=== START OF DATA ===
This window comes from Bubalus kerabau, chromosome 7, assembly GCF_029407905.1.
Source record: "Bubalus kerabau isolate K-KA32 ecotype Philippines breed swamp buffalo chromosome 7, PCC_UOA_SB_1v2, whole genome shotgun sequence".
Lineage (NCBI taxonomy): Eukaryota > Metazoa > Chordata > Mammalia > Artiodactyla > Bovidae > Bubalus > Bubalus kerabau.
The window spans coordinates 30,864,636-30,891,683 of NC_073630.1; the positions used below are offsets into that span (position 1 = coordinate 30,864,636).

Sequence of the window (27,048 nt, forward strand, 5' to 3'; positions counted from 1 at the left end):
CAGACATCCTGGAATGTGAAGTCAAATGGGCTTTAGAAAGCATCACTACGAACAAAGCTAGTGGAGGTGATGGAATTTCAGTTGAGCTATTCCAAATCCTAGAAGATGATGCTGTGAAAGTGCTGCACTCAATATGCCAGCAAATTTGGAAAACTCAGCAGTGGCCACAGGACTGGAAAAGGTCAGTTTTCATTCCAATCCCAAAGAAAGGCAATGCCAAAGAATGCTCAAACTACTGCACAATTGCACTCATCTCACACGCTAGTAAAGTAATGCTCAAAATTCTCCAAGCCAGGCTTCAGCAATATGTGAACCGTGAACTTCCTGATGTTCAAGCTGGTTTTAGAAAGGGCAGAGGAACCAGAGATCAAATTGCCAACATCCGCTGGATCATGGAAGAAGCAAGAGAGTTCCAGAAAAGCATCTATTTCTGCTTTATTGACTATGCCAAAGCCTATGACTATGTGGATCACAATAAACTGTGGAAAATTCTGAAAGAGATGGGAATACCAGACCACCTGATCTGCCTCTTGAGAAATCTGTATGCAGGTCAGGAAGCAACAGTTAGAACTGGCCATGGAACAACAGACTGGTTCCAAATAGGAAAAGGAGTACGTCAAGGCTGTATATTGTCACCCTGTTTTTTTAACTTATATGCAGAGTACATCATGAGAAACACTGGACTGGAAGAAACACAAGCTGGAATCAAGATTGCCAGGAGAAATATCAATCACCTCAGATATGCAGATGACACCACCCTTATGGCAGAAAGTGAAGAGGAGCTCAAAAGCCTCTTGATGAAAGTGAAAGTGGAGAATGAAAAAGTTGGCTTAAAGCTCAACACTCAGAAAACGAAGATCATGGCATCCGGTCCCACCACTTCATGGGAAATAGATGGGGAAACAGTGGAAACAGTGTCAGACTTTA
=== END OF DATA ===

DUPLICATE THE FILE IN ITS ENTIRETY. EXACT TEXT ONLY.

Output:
This window comes from Bubalus kerabau, chromosome 7, assembly GCF_029407905.1.
Source record: "Bubalus kerabau isolate K-KA32 ecotype Philippines breed swamp buffalo chromosome 7, PCC_UOA_SB_1v2, whole genome shotgun sequence".
Lineage (NCBI taxonomy): Eukaryota > Metazoa > Chordata > Mammalia > Artiodactyla > Bovidae > Bubalus > Bubalus kerabau.
The window spans coordinates 30,864,636-30,891,683 of NC_073630.1; the positions used below are offsets into that span (position 1 = coordinate 30,864,636).

Sequence of the window (27,048 nt, forward strand, 5' to 3'; positions counted from 1 at the left end):
CAGACATCCTGGAATGTGAAGTCAAATGGGCTTTAGAAAGCATCACTACGAACAAAGCTAGTGGAGGTGATGGAATTTCAGTTGAGCTATTCCAAATCCTAGAAGATGATGCTGTGAAAGTGCTGCACTCAATATGCCAGCAAATTTGGAAAACTCAGCAGTGGCCACAGGACTGGAAAAGGTCAGTTTTCATTCCAATCCCAAAGAAAGGCAATGCCAAAGAATGCTCAAACTACTGCACAATTGCACTCATCTCACACGCTAGTAAAGTAATGCTCAAAATTCTCCAAGCCAGGCTTCAGCAATATGTGAACCGTGAACTTCCTGATGTTCAAGCTGGTTTTAGAAAGGGCAGAGGAACCAGAGATCAAATTGCCAACATCCGCTGGATCATGGAAGAAGCAAGAGAGTTCCAGAAAAGCATCTATTTCTGCTTTATTGACTATGCCAAAGCCTATGACTATGTGGATCACAATAAACTGTGGAAAATTCTGAAAGAGATGGGAATACCAGACCACCTGATCTGCCTCTTGAGAAATCTGTATGCAGGTCAGGAAGCAACAGTTAGAACTGGCCATGGAACAACAGACTGGTTCCAAATAGGAAAAGGAGTACGTCAAGGCTGTATATTGTCACCCTGTTTTTTTAACTTATATGCAGAGTACATCATGAGAAACACTGGACTGGAAGAAACACAAGCTGGAATCAAGATTGCCAGGAGAAATATCAATCACCTCAGATATGCAGATGACACCACCCTTATGGCAGAAAGTGAAGAGGAGCTCAAAAGCCTCTTGATGAAAGTGAAAGTGGAGAATGAAAAAGTTGGCTTAAAGCTCAACACTCAGAAAACGAAGATCATGGCATCCGGTCCCACCACTTCATGGGAAATAGATGGGGAAACAGTGGAAACAGTGTCAGACTTTA